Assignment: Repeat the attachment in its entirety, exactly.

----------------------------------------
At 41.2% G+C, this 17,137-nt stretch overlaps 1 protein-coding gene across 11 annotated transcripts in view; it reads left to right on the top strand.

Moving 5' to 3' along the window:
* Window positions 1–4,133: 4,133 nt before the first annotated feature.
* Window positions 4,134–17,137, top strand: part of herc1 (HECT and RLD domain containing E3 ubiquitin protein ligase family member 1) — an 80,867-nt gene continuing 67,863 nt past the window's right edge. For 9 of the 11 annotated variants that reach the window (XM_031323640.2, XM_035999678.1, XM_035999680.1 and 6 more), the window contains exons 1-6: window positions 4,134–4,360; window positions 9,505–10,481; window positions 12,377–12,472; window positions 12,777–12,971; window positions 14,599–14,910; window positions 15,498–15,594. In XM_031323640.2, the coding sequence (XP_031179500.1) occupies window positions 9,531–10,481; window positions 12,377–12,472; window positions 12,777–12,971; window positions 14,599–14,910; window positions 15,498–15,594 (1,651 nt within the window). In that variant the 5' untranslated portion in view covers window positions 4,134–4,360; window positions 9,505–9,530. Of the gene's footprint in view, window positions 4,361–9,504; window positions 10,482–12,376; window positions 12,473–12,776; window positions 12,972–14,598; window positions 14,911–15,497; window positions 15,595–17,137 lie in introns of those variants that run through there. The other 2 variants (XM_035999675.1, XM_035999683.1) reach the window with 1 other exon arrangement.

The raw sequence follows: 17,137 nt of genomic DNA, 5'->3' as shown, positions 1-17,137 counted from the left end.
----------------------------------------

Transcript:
At 41.2% G+C, this 17,137-nt stretch overlaps 1 protein-coding gene across 11 annotated transcripts in view; it reads left to right on the top strand.

Moving 5' to 3' along the window:
* Window positions 1–4,133: 4,133 nt before the first annotated feature.
* Window positions 4,134–17,137, top strand: part of herc1 (HECT and RLD domain containing E3 ubiquitin protein ligase family member 1) — an 80,867-nt gene continuing 67,863 nt past the window's right edge. For 9 of the 11 annotated variants that reach the window (XM_031323640.2, XM_035999678.1, XM_035999680.1 and 6 more), the window contains exons 1-6: window positions 4,134–4,360; window positions 9,505–10,481; window positions 12,377–12,472; window positions 12,777–12,971; window positions 14,599–14,910; window positions 15,498–15,594. In XM_031323640.2, the coding sequence (XP_031179500.1) occupies window positions 9,531–10,481; window positions 12,377–12,472; window positions 12,777–12,971; window positions 14,599–14,910; window positions 15,498–15,594 (1,651 nt within the window). In that variant the 5' untranslated portion in view covers window positions 4,134–4,360; window positions 9,505–9,530. Of the gene's footprint in view, window positions 4,361–9,504; window positions 10,482–12,376; window positions 12,473–12,776; window positions 12,972–14,598; window positions 14,911–15,497; window positions 15,595–17,137 lie in introns of those variants that run through there. The other 2 variants (XM_035999675.1, XM_035999683.1) reach the window with 1 other exon arrangement.

The raw sequence follows: 17,137 nt of genomic DNA, 5'->3' as shown, positions 1-17,137 counted from the left end.